Colors are going to be my focus for little Cora for a bit so that she’s not calling everything under the sun “blue”.
We actually had some quiet this morning while Maddy and Owen were at pre-school, so, after trying to get the house back in order after a busy weekend, we played dolls for about ten hours then played with colors a bit.
I used the same basic principle as in a few number games that Maddy, Owen, and I have played before, but this one is with colors:
Color Match: I grabbed one sheet each of red, orange, yellow, green, blue, purple, black, and white construction paper. (Note: I should have started smaller–with maybe 4 colors, but I was excited. . .and it’s still so gray here, I think I was rainbow-hungry.)
I also brought out a bag of bottle tops and lids I’ve been saving. These I found literally everywhere–milk tops, oj container lids, top of vitamin and cream cheese containers–and I’ve only been keeping them for a few weeks.
I spread out the colored paper on our floor, dumped the big bag of lids in a pile, and let Cora play with them for a little. She squeezed them, tried to fit them inside one another, and gave some to her dolls.
Finally, I said, Okay, Cora, let’s help these lids get to their homes. Watch Mommy. I’m going to put the red lid on the red paper. . . I’m going to put the blue lid on the blue paper. I’m putting the green lid on the green paper. Look at this lid. Where does it belong–on the red paper or blue paper? She said, “blue.” (Go figure. I should have known. Everything is blue in her little blue world. It was red.) No, this is blue (I held another blue lid.) This lid is red, so I’ll put it on the red paper.
I talked my way through the pile of lids, and then I said, Okay, let’s do it again. Help me get all of the lids in a pile again. She did, and then I handed her a lid. Can you put this blue lid on the blue paper for me?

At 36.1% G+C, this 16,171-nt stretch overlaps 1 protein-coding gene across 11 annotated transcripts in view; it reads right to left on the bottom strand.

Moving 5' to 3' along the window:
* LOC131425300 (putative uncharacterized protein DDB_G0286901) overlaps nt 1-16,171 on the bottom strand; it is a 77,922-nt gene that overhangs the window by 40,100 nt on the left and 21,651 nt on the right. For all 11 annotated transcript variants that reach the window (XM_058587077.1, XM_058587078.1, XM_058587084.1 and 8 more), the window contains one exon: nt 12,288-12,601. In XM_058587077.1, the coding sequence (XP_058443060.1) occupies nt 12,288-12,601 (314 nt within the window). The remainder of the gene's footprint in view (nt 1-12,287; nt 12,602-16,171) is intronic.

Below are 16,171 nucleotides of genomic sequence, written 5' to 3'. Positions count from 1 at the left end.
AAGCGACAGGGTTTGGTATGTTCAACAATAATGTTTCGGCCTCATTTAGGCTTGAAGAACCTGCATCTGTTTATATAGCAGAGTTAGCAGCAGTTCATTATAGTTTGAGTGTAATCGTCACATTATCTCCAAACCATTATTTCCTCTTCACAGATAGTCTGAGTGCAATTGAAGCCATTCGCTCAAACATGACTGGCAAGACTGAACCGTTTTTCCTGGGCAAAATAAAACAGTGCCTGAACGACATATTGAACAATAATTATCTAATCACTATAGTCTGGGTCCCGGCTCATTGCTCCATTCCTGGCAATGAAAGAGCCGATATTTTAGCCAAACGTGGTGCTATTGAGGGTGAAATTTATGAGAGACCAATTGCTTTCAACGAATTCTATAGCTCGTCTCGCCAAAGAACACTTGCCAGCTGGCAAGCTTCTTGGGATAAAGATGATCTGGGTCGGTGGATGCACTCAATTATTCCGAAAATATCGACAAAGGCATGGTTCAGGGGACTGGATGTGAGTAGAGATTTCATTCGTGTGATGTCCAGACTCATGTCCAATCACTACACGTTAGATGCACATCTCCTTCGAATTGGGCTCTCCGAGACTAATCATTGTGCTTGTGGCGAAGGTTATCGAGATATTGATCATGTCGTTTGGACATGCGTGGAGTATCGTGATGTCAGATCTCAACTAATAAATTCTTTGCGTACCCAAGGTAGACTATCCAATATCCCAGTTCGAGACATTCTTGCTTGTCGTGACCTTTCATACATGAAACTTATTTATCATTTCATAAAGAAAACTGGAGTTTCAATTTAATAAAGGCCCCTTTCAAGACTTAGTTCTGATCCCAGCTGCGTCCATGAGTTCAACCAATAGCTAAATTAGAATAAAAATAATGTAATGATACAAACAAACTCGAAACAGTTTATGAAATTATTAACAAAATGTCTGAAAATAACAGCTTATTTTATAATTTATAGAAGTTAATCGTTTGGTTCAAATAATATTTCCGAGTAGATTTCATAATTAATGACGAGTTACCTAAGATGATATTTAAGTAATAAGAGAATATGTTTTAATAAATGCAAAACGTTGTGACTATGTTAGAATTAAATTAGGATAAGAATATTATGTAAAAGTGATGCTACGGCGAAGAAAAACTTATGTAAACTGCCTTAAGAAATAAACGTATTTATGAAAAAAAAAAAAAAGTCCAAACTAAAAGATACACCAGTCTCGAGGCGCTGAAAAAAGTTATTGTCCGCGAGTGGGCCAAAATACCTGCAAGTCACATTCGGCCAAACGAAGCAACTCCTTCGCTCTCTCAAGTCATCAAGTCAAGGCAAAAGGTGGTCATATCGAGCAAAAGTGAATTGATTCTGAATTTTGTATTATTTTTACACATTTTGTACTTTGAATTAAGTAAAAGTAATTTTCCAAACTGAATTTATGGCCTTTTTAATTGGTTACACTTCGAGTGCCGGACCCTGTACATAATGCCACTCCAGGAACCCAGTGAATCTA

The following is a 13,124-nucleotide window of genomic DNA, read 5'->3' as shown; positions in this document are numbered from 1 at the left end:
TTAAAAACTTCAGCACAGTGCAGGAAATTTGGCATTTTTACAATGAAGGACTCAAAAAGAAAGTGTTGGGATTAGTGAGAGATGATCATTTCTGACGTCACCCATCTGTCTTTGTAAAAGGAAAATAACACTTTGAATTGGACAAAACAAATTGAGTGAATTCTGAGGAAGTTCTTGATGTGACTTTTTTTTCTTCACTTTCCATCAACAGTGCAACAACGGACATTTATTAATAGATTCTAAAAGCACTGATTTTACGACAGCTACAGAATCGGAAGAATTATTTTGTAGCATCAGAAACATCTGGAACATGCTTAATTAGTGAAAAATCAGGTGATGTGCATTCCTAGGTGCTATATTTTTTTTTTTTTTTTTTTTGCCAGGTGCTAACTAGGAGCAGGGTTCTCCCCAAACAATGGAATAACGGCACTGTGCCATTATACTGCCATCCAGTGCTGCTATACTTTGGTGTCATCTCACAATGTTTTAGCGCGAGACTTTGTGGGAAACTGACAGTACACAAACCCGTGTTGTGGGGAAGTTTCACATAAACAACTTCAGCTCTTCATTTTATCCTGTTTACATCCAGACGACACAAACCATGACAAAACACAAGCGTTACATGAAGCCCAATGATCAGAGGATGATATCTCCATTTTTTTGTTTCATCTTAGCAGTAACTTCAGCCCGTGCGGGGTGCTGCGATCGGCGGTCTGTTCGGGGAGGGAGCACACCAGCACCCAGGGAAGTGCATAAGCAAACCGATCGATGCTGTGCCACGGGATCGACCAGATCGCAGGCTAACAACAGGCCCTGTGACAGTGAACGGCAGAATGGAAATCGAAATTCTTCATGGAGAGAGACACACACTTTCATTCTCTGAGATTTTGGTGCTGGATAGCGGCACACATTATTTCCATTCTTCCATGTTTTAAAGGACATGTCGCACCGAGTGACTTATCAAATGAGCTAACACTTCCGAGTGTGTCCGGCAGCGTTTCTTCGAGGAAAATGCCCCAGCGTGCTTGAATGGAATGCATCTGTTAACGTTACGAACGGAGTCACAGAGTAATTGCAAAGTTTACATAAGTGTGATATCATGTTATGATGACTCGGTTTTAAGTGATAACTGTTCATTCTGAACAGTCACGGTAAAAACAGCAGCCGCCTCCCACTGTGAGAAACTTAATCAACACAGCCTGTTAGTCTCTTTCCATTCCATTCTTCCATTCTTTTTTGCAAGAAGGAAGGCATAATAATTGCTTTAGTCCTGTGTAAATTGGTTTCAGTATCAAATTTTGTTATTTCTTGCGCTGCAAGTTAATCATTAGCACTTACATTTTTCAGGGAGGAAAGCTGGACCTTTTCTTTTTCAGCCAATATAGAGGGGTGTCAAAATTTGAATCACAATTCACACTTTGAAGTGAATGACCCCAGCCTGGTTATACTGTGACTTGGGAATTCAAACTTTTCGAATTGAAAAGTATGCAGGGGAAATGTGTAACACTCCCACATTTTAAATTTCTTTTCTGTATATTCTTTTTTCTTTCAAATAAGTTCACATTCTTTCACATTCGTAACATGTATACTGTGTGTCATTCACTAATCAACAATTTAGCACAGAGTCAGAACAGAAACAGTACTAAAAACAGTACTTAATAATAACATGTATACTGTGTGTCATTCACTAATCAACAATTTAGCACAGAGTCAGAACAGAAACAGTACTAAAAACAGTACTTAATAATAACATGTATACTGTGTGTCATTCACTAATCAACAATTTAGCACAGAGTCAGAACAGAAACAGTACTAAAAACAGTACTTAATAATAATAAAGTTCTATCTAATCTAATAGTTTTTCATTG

She said, No. Baby lid.
So, I played along. Okay, then. Baby, will you move this lid to the blue paper for me? Baby did, and so this is how we proceeded. Cora had Baby move the lids where they belonged. There were a ton of mix-ups, so together, Cora, Baby, and I helped the lids find their homes. (Again, I should have started with only about four colors.)
But we’re learning as we go!
Any little bit that we can do from our end helps, and although it takes a long time to learn colors, at least we all–Cora, Baby, and I–had fun with the little bit of learning today.
The whole assembly of papers and lids was left out by the time that Maddy and Owen got home, and they enjoyed matching everything.
With older kids, you can actually take it a few steps further:
- talk about which color has the more, less, equal, greater, fewer, number of lids;
- put the color papers in order from most to least;
- discuss how many lids you would have to take away from certain colors so that each color had the same amount;
- write the number of lids on the paper to demonstrate what the number looks like;
- talk about locations: behind, outside, over, under, top, bottom, in between, etc.
**Research shows that students must have a working knowledge of mathematics vocabulary in order to be successful in mathematics, particularly in the area of problem solving (from Barton & Heidema, 2000; Whitin & Whitin, 2000). We can begin to develop that vocabulary through simple but meaningful activities now, disguised as games like these.
Want a few more alphabet activities? Check out:
- backyard alphabet hunt
- homemade alphabet book
- leafy letter learning
- ABC hunt
- on the road ABC hunt
- lowercase ABC hunt
- build your own bingo: uppercase and lowercase match
- ABC cards and clothespin match
- alphabet letter splash
- alphabingo (play with lowercase letters)
- alphabet letter lids
- leafy outdoor alphabet hunt
- build your own board game
- clothespin letter match
- 10 fun ways to learn the alphabet
And don’t miss our #raiseareader series on YouTube!
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